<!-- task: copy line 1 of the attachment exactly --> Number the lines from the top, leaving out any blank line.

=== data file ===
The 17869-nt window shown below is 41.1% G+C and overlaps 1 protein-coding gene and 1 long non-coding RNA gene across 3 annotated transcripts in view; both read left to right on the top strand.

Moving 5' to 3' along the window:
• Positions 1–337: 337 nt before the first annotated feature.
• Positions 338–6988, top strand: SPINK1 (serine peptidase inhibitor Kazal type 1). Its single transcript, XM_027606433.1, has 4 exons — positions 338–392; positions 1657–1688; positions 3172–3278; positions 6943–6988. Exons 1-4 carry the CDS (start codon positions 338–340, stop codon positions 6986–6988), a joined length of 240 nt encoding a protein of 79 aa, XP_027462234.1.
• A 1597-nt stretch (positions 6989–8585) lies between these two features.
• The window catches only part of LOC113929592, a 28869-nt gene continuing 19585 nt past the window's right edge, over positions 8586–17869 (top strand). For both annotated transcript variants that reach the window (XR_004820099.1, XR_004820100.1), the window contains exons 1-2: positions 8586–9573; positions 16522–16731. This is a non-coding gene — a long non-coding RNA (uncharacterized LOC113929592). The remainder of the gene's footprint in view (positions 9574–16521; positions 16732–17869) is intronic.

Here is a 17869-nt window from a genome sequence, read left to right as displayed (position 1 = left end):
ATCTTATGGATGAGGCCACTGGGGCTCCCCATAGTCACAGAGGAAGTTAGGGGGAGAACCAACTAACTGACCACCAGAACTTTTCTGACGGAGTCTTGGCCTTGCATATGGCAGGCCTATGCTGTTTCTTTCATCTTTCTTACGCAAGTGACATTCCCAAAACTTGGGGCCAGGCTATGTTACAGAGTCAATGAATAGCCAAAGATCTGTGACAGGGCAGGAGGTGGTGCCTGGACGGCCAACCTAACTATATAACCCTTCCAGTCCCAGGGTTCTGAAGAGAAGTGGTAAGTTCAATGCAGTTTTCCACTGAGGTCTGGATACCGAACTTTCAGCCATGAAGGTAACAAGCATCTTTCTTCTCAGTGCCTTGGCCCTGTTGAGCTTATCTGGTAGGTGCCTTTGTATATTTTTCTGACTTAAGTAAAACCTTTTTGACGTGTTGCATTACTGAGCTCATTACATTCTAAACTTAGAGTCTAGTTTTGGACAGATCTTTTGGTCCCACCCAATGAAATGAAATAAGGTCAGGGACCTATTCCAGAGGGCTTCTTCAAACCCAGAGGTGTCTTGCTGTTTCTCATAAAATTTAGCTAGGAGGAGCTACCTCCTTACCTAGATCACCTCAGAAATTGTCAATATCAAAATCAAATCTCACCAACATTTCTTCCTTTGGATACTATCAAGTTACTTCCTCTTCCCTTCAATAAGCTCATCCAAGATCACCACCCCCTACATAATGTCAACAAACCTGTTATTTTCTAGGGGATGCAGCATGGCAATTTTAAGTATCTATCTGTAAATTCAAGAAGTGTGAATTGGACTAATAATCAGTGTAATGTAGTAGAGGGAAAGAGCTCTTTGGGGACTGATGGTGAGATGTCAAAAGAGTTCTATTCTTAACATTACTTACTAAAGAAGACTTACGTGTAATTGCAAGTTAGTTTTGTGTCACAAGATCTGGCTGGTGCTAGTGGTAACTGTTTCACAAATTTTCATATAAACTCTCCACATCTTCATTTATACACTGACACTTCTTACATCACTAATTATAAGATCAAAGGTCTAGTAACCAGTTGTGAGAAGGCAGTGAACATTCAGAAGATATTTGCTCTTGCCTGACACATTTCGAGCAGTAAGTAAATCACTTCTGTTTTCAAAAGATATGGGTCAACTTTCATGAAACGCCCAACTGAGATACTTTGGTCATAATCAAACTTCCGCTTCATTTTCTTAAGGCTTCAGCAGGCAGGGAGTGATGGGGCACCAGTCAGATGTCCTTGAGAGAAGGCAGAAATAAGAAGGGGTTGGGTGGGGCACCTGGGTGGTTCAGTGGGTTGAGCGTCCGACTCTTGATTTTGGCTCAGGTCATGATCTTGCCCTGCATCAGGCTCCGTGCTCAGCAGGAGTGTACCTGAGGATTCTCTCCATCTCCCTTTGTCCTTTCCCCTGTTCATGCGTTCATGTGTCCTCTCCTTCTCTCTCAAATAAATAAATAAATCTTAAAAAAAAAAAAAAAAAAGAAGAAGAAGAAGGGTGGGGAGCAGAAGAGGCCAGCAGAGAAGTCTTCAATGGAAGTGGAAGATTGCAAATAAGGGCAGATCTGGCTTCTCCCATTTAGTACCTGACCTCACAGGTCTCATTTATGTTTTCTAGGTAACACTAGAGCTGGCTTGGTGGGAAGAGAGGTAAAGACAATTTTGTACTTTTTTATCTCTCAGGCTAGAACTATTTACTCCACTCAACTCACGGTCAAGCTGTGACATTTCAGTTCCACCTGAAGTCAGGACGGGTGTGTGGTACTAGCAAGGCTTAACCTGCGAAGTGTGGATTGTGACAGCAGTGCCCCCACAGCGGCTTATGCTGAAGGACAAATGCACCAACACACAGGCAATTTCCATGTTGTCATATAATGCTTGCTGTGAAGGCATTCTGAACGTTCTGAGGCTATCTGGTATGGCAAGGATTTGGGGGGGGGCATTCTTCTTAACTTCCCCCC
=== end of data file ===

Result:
The 17869-nt window shown below is 41.1% G+C and overlaps 1 protein-coding gene and 1 long non-coding RNA gene across 3 annotated transcripts in view; both read left to right on the top strand.